Online patient communities are dramatically changing how patients engage with the healthcare community. In fact, more than 40% of patients say that information found via social media affects the way they deal with their health.
Editor's Note: Welcome to Medical Economics' blog section which features contributions from members of the medical community. These blogs are an opportunity for bloggers to engage with readers about a topic that is top of mind, whether it is practice management, experiences with patients, the industry, medicine in general, or healthcare reform. The series continues with this blog by Henry Anhalt, DO, who is in private practice treating pediatric patients with type 1 diabetes. He is also chief medical officer for T1D Exchange, a nonprofit organization. The views expressed in these blogs are those of their respective contributors and do not represent the views of Medical Economics or UBM Medica.
Dr. AnhaltOnline patient communities are dramatically changing how patients engage with the healthcare community. In fact, more than 40% of patients say that information found via social media affects the way they deal with their health.
Online patient communities have increased in popularity over the years as they provide a means for patients and their families to learn about an illness, seek support and connect with others-all outside of a doctor’s office. While online patient communities won’t replace healthcare professionals, they can be a valuable resource for people dealing with chronic health issues.
As a chief medical officer, I’ve seen firsthand how online patient communities can improve outcomes for those living with an illness, especially a chronic disease, like type 1 diabetes.
Through my work, I’ve seen four major benefits that I believe online patient communities provide:
In addition to regular care from a physician, online patient communities can serve as a source of education. If a patient has a specific question about their diagnosis or treatment, consulting with a trusted healthcare provider is best. However, there are some questions that may best be answered by fellow patients.
For example, in our type 1 community, we frequently see discussions online where people connect about tips such as packing insulin for a long trip or what adhesive tape they like to use to hold devices in place. These peer-to-peer discussions can be hugely beneficial to others in the community with similar questions or experiences.
Hearing from other patients on how they deal with day-to-day issues from a firsthand perspective can be incredibly valuable for those learning to live with their disease.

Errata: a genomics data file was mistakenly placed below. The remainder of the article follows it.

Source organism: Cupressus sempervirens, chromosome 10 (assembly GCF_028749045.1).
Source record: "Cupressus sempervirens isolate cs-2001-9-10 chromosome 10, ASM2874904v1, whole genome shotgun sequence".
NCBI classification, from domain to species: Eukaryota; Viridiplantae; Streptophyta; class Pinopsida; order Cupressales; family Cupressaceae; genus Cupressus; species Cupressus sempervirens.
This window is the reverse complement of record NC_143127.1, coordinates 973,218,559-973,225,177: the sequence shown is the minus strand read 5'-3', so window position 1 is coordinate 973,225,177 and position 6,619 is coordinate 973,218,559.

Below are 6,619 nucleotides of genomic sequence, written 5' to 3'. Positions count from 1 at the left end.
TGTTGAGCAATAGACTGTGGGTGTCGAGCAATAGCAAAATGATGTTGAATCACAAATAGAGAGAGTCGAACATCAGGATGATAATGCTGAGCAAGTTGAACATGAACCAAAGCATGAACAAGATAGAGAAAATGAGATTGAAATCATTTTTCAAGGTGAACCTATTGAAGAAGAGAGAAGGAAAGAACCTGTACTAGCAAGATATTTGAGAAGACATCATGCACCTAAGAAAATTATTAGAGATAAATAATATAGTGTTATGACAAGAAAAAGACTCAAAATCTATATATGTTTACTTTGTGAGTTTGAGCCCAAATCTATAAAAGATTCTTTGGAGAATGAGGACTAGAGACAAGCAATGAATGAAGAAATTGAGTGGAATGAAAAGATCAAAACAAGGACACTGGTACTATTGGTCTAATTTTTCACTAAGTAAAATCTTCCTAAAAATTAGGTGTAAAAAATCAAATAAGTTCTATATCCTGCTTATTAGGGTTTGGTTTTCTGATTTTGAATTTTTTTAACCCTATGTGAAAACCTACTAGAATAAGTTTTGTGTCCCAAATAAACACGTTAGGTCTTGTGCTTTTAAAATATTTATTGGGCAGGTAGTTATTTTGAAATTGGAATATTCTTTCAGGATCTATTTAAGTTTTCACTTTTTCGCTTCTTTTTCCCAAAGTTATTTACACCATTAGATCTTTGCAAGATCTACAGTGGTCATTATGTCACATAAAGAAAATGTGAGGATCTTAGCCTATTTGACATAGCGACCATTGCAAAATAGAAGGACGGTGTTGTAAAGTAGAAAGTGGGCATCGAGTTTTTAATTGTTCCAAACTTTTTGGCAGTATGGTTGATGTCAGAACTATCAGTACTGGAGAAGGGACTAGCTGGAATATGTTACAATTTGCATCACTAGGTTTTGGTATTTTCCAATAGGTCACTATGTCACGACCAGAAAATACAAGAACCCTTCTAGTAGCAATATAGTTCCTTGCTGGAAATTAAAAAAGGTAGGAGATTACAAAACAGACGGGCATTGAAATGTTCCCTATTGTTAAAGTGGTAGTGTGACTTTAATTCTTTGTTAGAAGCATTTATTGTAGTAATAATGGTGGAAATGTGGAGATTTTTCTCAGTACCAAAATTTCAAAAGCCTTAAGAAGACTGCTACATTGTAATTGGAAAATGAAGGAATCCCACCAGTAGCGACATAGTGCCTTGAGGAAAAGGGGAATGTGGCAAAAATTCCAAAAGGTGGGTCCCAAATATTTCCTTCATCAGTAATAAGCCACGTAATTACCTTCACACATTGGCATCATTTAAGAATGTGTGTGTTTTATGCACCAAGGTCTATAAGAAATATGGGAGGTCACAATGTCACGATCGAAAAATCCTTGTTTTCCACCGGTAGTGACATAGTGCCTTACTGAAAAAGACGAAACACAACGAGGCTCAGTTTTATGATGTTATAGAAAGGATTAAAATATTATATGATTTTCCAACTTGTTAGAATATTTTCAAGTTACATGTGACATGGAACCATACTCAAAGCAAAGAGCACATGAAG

Online patient communities can serve as an excellent resource for caregivers and family members, as well. Caregivers are often the front line of support for their loved one or patient. As advocates, caregivers require their own emotional care. Caregivers can use online patient communities to connect with others like them and to learn more about any logistical questions they may have (financial, living arrangements, legal and other advocacy concerns).
Additionally, caregivers can experience their own emotional exhaustion. Being the primary caregiver for someone with a chronic health condition can take a physical and mental toll. Caregivers can turn to online patient communities for the encouragement they need to prevent emotional burnout.
While face-to-face groups can be beneficial, they are only effective when someone is able to attend the meetings. Breaking across geographic and cultural barriers, online patient communities can let those living with a disease connect with others around the world. Our system, for example, provides a platform for individuals living with type 1 diabetes to engage with the larger community. On the system, patients can answer the “Question of the Day”-one question every day about life with the disease.
Our participants can answer the question from their perspective and review how others answered the question and what comments they may have contributed. Additionally, participants can join discussions in the community, pose their own questions, and participate in online research surveys, often driven by academic institutes or industry companies looking to understand more about the daily life experiences of those with type 1 diabetes.
Online patient communities can help accelerate treatment and improve outcomes. Online patient communities for diabetes, for example, aim to accelerate better treatments, therapies and research for type 1 diabetes through its network of patients, clinicians, researchers, pharmaceutical, device, education and outreach organizations all working together.
Online patient communities offer the opportunity to provide researchers with powerful real-world research data needed to understand unmet needs, design improved treatments and tools, and ultimately improve lives.
Online communities are not a substitute for real life interpersonal exchanges with healthcare providers, however, they do offer a unique experience that brings together people from all over the world. Online resources and connections of many kinds give us access to the experiences of others and a feeling of community.
For those facing the physical and lifestyle challenges of chronic health conditions I highly recommend online patient communities as an additional and valuable avenue of support.